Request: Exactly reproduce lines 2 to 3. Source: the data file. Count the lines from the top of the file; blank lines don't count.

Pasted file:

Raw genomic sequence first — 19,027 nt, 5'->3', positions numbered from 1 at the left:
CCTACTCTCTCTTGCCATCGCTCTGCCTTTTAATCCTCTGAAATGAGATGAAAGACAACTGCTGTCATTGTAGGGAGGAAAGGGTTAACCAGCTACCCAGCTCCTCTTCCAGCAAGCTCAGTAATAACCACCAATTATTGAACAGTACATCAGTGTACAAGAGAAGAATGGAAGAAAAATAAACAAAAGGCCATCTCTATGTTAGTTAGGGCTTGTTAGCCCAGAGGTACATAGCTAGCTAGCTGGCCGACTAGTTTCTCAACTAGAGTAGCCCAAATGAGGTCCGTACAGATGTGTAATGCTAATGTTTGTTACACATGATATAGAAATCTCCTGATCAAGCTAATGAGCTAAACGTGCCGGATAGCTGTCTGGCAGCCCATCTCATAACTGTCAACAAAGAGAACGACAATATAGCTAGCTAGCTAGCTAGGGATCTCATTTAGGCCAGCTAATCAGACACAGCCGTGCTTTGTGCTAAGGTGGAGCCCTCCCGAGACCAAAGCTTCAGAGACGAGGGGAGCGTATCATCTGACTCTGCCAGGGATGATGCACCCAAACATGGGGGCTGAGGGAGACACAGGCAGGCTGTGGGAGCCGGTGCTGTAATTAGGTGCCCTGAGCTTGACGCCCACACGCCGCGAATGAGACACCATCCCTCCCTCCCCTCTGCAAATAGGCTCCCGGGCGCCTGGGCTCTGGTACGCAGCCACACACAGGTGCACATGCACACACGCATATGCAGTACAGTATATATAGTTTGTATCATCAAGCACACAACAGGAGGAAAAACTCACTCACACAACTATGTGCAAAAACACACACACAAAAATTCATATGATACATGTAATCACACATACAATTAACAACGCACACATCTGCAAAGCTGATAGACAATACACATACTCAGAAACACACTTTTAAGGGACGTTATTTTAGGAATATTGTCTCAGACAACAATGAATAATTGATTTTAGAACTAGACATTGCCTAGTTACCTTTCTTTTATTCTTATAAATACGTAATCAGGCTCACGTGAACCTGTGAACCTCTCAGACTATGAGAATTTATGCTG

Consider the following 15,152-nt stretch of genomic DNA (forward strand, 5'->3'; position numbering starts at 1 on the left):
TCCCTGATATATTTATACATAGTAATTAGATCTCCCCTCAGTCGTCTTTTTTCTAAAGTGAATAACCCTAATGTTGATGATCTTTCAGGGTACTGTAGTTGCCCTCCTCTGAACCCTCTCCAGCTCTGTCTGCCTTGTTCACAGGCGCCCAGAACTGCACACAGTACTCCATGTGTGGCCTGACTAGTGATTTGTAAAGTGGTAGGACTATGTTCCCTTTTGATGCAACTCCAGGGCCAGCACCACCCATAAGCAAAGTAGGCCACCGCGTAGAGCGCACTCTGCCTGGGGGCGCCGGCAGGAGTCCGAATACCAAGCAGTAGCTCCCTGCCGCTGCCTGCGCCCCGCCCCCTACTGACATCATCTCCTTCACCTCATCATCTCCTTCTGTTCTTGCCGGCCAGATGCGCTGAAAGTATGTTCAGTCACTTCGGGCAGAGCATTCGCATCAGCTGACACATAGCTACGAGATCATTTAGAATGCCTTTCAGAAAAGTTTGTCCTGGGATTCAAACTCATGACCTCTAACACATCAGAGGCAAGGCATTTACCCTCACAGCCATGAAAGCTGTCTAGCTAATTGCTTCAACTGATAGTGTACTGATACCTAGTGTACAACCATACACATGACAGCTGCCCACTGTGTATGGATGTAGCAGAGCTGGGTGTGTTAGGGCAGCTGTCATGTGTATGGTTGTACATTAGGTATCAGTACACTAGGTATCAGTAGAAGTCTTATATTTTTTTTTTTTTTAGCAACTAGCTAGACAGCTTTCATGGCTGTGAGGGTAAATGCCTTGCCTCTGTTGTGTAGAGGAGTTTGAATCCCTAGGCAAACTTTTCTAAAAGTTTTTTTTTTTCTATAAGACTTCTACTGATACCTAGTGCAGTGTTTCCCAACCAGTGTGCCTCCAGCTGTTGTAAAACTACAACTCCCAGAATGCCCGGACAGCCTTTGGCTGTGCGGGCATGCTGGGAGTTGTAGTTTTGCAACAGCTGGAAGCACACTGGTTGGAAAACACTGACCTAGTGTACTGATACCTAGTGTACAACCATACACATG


CCTACTCTCTCTTGCCATCGCTCTGCCTTTTAATCCTCTGAAATGAGATGAAAGACAACTGCTGTCATTGTAGGGAGGAAAGGGTTAACCAGCTACCCAGCTCCTCTTCCAGCAAGCTCAGTAATAACCACCAATTATTGAACAGTACATCAGTGTACAAGAGAAGAATGGAAGAAAAATAAACAAAAGGCCATCTCTATGTTAGTTAGGGCTTGTTAGCCCAGAGGTACATAGCTAGCTAGCTGGCCGACTAGTTTCTCAACTAGAGTAGCCCAAATGAGGTCCGTACAGATGTGTAATGCTAATGTTTGTTACACATGATATAGAAATCTCCTGATCAAGCTAATGAGCTAAACGTGCCGGATAGCTGTCTGGCAGCCCATCTCATAACTGTCAACAAAGAGAACGACAATATAGCTAGCTAGCTAGCTAGGGATCTCATTTAGGCCAGCTAATCAGACACAGCCGTGCTTTGTGCTAAGGTGGAGCCCTCCCGAGACCAAAGCTTCAGAGACGAGGGGAGCGTATCATCTGACTCTGCCAGGGATGATGCACCCAAACATGGGGGCTGAGGGAGACACAGGCAGGCTGTGGGAGCCGGTGCTGTAATTAGGTGCCCTGAGCTTGACGCCCACACGCCGCGAATGAGACACCATCCCTCCCTCCCCTCTGCAAATAGGCTCCCGGGCGCCTGGGCTCTGGTACGCAGCCACACACAGGTGCACATGCACACACGCATATGCAGTACAGTATATATAGTTTGTATCATCAAGCACACAACAGGAGGAAAAACTCACTCACACAACTATGTGCAAAAACACACACACAAAAATTCATATGATACATGTAATCACACATACAATTAACAACGCACACATCTGCAAAGCTGATAGACAATACACATACTCAGAAACACACTTTTAAGGGACGTTATTTTAGGAATATTGTCTCAGACAACAATGAATAATTGATTTTAGAACTAGACATTGCCTAGTTACCTTTCTTTTATTCTTATAAATACGTAATCAGGCTCACGTGAACCTGTGAACCTCTCAGACTATGAGAATTTATGCTG

Consider the following 15,152-nt stretch of genomic DNA (forward strand, 5'->3'; position numbering starts at 1 on the left):